Dasharatha- (Nemi) (Sanskrit: दशरथ, IAST Daśaratha, Indonesian: Dhasarata, Tibetan: ཤིང་རྟ་བཅུ་པ, Khmer: ទសរថ, Malay: Dasarata, Burmese: Dasagiri, Yuan: Dattaratthah, Tamil: Tacaratan, Thai: Thotsorot, Lao: Thotarot, Chinese: 十车王, Telugu: దశరథ, Daśaratha ?) was, according to Ramayana, the king of Ayodhya and a descendant of the Ikshvaku dynasty (also known as Suryavamsha or Raghuvaṃśa). His life story is narrated principally in the Hindu epic Ramayana. He was a descendant of Raghu and was the father of prince Rama, the principal character in the Ramayana. Dasharatha was the son of Aja and Indumati. He had Jhalli as mahamantri of his great kingdom. Sumanth was also a trusted minister of his kingdom. He had 360 wives. Out them, only three are his queen consorts. They are : Kaushalya - the elsest one , Sumitra - the mst intelligent one and Kaikeyi - the youngest one. He loved Kausalya and Sumitra dearly but after marrying Kaikeyi, he stopped spending time with other queens for fear that Kaikeyi would get angry.
Dasharatha has three queen-consorts, namely, Kaushalya, Sumitra and Kaikeyi. Kaushalya was from the Kingdom of Magadha. Sumitra was from Kashi. Kaikeyi was from Kekeya Kingdom. He had 360 other wives.
Yajna to beget Sons
Dashratha performed two yajnas with the help of Sage Rishyasringa on the advice of Vashistha. One was the Ashwamedha and other was the Putrakameshti. As the conclusion of the Yagna drew near Agni sprang out from the yagnakunda and handed Dashratha a pot of kheer advising him to distribute it among his queens. Kaushalya ate half the kheer, Sumitra ate a quarter of it. Kaikeyi ate some and passed the pot back to Sumitra who consumed the kheer a second time. Thus the princes were conceived after the consumption of the kheer. Since Kaushalya had consumed the largest portion she gave birth to Rama. Sumitra gave birth to Lakshmana and Shatrughna. Kaikeyi gave birth to Bharat.
Boons to Kaikeyi
A maid of Queen Kaikeyi named as Manthara convinced her that the throne of maharaja Dashratha belonged to her son Bharata, and that her step-son—crown-prince Rama (the hero of the Ramayana)—should be exiled from the kingdom. The ugly maid reminds Kaikeyi of the two boons Dashratha. Thus thenafter Dashratha is reminded by Kaikeyi about the two boons he has yet to fulfill for her. She talks of the time when she had saved him from the demons during a celestial battle against Sambarasura, an enemy of both Indra and Dasaratha. During a fierce battle between the two, the wheel of Daśaratha's chariot broke and Samhasura's arrow pierced the King's armor and lodged in his chest. Kaikeyi, who was acting as Dasaratha's charioteer, quickly repaired the broken wheel and then drove the chariot away from the battle field. She nursed the wounded King back to health. Touched by her courage and timely service, Daśaratha offered her two boons. However, Kaikeyī chose to ask those boons later. King Dashratha is obliged to fulfill those boons. Kaikeyi demands that Bharata be crowned the king and Rama should be sent to the forest for fourteen years. Hearing this Dashratha falls into a swoon and passes the night in a pitiable condition in Kaikeyi’s palace.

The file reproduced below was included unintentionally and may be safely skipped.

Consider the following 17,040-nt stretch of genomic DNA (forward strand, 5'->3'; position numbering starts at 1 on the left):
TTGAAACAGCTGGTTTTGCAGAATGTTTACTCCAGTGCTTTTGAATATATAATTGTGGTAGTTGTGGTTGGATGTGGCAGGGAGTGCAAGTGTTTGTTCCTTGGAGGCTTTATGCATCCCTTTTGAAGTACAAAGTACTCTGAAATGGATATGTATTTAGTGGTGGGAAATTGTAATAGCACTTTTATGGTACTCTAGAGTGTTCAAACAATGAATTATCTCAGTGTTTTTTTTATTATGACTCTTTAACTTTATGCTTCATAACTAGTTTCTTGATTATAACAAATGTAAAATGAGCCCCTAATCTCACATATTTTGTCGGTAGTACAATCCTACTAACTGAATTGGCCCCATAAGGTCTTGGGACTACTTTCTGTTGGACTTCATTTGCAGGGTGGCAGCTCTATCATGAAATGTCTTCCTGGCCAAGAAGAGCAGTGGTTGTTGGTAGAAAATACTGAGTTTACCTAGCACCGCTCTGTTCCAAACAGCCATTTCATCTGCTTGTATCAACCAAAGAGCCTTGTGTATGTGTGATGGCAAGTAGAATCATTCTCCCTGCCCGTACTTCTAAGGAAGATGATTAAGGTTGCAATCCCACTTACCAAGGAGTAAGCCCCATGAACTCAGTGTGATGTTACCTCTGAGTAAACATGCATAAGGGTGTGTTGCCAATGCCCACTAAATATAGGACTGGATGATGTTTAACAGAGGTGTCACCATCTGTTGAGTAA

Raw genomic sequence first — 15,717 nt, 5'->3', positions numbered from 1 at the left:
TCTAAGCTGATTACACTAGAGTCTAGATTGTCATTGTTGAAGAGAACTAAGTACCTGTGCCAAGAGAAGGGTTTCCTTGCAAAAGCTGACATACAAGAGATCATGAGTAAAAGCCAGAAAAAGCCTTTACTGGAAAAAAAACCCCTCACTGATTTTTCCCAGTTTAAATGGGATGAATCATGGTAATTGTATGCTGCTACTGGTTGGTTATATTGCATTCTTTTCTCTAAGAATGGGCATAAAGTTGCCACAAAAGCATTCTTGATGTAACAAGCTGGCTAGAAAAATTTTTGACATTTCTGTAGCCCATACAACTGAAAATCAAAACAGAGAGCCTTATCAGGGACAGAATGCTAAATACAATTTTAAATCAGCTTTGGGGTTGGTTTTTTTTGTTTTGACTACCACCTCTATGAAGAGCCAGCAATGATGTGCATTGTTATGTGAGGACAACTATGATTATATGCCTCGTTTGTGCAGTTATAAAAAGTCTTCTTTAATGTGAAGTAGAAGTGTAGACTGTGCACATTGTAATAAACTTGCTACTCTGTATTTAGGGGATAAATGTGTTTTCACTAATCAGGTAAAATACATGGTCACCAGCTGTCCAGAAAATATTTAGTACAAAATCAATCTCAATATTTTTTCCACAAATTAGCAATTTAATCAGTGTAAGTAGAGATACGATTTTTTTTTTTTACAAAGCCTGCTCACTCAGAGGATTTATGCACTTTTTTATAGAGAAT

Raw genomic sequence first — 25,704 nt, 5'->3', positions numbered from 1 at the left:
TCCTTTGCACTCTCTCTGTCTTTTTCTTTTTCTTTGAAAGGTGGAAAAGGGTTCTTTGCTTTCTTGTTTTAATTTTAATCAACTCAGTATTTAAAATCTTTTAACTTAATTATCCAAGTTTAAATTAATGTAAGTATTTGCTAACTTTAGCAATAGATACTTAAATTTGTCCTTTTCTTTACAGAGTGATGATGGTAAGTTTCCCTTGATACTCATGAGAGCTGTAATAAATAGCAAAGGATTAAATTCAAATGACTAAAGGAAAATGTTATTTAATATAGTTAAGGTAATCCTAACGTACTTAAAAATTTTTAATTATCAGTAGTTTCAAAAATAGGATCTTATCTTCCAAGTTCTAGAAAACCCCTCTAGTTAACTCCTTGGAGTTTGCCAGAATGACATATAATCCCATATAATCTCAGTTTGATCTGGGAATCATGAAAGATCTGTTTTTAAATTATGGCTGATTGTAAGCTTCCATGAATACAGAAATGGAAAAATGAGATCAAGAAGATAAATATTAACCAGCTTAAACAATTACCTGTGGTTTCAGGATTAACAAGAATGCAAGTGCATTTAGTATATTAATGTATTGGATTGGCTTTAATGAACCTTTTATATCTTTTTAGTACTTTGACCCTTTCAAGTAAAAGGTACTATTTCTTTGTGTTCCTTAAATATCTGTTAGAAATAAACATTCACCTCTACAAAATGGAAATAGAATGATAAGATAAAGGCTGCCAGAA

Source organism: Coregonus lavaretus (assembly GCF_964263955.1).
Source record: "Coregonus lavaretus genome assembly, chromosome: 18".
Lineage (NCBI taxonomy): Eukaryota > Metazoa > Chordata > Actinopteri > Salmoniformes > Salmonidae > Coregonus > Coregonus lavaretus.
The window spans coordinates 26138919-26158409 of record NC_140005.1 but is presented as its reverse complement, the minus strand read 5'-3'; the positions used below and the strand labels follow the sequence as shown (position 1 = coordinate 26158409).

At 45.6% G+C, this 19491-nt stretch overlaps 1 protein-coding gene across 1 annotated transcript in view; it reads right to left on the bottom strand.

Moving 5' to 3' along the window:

The killing of Shravan Kumara
After Rama’s departure to the forest, Dasharatha lies in his bed with a wailing Kaushalya. He suddenly remembers an incident which had occurred in the past. He narrates to Kaushalya about how, by accident, he had killed a young boy named Shravan mistaking him to be a deer. Dashratha who was then a crown prince had gone hunting on the banks of River Sarayu. He was an expert in hunting by determining the direction of sound and heard the gurgle of an animal drinking water. Mistaking it to be an elephant Dasharatha shot an arrow. He became mortified when he heard a human cry as the arrow found its target. Dasharatha hurried there to find a boy lying sprawled on the banks of the river with an arrow lodged in his chest. The boy rebukes Dashratha for his unrighteous act and demands that he pull the arrow out of his chest. He also tells him to take the pitcher of water to his blind parents who must be waiting for him. The boy dies. Dasharatha approaches the blind couple and tells them about his unfortunate death. The parents, grief-stricken curse the prince “Just as we are dying due the separation from our beloved son you too shall have the same fate.” Dasharatha concludes the chapter by saying that his end is near and the curse has taken effect. The place where Dasharatha killed Shravan is now known as Shravan kshetra . 
Following his narration of Sharavan Dasharatha passes away in the night due to pain and misery of his separation from Rama. His funeral rites are performed by Bharata and Shatrughna who were called back from Kekeya.
His tomb is in a village of Faizabad district (U.P.) about 15 km away named "Bilhar Ghat" beside bank of river Saryu where he was cremated. This place is very devotional for Hindus.
- Singaravelu Sachithanantham (2004), The Ramayana Tradition in Southeast Asia, Kuala Lumpur: University Malaya Press, ISBN 983-100-234-2
- 印度两大史诗研究, ISBN 7-301-04897-1
|Wikimedia Commons has media related to Dasaratha.|
- Ramayana, translated in English by Griffith, from Project Gutenberg
- Ramayana by Valmiki
- Ramayana by Tulsidas